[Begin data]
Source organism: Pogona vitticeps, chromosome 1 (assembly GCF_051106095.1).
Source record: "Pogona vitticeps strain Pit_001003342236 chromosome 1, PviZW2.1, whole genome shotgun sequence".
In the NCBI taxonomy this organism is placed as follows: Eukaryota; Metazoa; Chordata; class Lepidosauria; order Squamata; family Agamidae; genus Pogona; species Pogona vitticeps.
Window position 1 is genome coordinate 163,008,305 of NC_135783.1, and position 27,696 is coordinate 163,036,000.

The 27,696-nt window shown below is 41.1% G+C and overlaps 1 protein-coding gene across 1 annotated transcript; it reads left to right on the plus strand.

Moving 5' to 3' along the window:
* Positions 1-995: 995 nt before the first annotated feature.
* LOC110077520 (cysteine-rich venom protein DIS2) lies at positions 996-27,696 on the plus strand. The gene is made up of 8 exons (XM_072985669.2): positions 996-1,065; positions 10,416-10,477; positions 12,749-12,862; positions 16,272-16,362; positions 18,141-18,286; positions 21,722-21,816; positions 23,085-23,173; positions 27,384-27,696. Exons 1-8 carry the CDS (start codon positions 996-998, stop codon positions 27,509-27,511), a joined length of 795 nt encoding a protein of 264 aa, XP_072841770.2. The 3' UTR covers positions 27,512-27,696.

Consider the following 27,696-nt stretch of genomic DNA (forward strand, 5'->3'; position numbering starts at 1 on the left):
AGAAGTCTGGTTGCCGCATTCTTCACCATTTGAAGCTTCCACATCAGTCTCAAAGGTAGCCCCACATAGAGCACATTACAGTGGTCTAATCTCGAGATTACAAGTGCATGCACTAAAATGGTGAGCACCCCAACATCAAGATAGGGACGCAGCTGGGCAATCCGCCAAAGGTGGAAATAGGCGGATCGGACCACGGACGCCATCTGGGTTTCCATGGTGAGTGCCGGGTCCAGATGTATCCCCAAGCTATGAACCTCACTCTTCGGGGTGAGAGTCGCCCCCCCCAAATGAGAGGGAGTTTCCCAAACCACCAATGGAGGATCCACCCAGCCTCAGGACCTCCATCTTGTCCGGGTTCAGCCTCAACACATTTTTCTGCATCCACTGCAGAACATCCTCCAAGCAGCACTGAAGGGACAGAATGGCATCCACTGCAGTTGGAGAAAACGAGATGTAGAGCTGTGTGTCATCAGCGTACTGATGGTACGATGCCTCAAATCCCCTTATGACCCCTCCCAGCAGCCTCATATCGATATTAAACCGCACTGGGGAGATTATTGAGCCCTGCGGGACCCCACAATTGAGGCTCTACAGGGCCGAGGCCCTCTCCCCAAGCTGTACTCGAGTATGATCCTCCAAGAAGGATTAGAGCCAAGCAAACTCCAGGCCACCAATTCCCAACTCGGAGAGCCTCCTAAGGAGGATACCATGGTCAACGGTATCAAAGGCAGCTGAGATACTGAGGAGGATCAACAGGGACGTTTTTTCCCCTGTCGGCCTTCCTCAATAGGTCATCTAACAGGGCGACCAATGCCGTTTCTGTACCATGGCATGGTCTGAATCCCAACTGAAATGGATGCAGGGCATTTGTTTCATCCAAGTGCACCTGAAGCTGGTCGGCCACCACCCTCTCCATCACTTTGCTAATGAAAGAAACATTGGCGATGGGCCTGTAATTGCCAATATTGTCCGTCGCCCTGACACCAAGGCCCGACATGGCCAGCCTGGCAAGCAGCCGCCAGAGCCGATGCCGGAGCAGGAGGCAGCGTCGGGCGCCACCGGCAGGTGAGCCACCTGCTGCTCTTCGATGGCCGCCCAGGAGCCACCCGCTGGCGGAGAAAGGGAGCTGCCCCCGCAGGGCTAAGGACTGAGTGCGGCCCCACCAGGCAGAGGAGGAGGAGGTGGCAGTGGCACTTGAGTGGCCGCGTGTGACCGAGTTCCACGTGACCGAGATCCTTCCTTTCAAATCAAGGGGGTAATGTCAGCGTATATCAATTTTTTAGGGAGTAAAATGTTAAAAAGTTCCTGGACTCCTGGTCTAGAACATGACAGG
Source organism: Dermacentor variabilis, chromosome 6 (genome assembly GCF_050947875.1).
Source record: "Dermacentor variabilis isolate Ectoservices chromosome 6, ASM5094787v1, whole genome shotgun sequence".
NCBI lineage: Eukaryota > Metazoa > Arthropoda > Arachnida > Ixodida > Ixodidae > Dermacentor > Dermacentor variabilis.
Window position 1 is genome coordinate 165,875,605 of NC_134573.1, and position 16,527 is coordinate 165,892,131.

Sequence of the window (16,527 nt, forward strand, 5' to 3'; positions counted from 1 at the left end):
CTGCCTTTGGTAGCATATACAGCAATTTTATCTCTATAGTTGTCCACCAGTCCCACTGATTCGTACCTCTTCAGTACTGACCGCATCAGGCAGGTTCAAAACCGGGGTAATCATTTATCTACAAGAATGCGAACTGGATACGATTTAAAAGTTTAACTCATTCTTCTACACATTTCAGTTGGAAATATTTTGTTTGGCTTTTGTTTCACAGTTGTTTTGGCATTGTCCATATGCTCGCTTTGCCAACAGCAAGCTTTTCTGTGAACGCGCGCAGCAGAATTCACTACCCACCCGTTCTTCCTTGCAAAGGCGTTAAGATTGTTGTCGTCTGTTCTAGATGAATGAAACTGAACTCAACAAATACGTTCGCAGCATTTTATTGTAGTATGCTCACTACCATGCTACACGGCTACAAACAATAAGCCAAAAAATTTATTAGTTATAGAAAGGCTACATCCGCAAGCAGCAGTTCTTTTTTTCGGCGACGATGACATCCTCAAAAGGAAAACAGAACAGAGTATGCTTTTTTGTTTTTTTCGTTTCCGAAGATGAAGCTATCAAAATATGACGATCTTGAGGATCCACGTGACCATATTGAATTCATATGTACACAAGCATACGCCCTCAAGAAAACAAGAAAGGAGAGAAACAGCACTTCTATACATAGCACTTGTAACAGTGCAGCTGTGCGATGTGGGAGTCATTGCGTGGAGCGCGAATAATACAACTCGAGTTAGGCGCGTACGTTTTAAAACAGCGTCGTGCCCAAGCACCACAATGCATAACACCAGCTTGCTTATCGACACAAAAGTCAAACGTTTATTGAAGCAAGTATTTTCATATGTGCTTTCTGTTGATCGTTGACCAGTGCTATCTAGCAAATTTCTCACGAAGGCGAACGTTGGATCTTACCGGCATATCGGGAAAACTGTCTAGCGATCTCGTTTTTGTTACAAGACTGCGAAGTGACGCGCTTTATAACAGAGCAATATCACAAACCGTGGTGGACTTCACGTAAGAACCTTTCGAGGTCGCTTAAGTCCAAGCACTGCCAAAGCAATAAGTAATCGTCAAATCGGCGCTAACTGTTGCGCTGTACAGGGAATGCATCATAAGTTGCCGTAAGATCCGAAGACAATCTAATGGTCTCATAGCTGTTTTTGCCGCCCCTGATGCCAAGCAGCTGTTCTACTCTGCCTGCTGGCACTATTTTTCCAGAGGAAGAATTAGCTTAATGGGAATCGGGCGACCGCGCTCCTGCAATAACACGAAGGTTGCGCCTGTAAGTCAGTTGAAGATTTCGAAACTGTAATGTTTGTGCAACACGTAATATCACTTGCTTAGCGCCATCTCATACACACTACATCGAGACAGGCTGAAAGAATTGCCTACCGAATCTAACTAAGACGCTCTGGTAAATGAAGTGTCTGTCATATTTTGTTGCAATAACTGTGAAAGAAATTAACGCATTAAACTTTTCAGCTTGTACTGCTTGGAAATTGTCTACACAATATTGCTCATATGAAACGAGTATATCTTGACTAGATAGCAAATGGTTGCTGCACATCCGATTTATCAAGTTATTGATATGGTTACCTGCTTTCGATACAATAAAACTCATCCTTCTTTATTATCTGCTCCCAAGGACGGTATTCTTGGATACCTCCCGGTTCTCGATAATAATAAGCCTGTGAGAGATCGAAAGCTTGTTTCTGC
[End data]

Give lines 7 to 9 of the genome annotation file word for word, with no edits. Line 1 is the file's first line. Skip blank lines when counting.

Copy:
* Positions 1-995: 995 nt before the first annotated feature.
* LOC110077520 (cysteine-rich venom protein DIS2) lies at positions 996-27,696 on the plus strand. The gene is made up of 8 exons (XM_072985669.2): positions 996-1,065; positions 10,416-10,477; positions 12,749-12,862; positions 16,272-16,362; positions 18,141-18,286; positions 21,722-21,816; positions 23,085-23,173; positions 27,384-27,696. Exons 1-8 carry the CDS (start codon positions 996-998, stop codon positions 27,509-27,511), a joined length of 795 nt encoding a protein of 264 aa, XP_072841770.2. The 3' UTR covers positions 27,512-27,696.

Consider the following 27,696-nt stretch of genomic DNA (forward strand, 5'->3'; position numbering starts at 1 on the left):